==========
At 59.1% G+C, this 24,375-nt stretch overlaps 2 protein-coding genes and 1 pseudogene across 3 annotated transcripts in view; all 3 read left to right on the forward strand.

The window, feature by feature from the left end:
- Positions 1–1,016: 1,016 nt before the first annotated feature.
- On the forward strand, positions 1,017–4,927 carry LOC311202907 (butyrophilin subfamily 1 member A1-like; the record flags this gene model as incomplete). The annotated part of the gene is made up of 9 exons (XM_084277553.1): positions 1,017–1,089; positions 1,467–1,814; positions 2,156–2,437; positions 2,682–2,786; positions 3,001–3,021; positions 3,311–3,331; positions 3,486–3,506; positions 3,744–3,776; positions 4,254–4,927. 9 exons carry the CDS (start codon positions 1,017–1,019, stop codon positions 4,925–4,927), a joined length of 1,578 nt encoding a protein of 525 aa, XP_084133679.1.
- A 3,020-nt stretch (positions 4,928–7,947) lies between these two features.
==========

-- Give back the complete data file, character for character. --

At 59.1% G+C, this 24,375-nt stretch overlaps 2 protein-coding genes and 1 pseudogene across 3 annotated transcripts in view; all 3 read left to right on the forward strand.

The window, feature by feature from the left end:
- Positions 1–1,016: 1,016 nt before the first annotated feature.
- On the forward strand, positions 1,017–4,927 carry LOC311202907 (butyrophilin subfamily 1 member A1-like; the record flags this gene model as incomplete). The annotated part of the gene is made up of 9 exons (XM_084277553.1): positions 1,017–1,089; positions 1,467–1,814; positions 2,156–2,437; positions 2,682–2,786; positions 3,001–3,021; positions 3,311–3,331; positions 3,486–3,506; positions 3,744–3,776; positions 4,254–4,927. 9 exons carry the CDS (start codon positions 1,017–1,019, stop codon positions 4,925–4,927), a joined length of 1,578 nt encoding a protein of 525 aa, XP_084133679.1.
- A 3,020-nt stretch (positions 4,928–7,947) lies between these two features.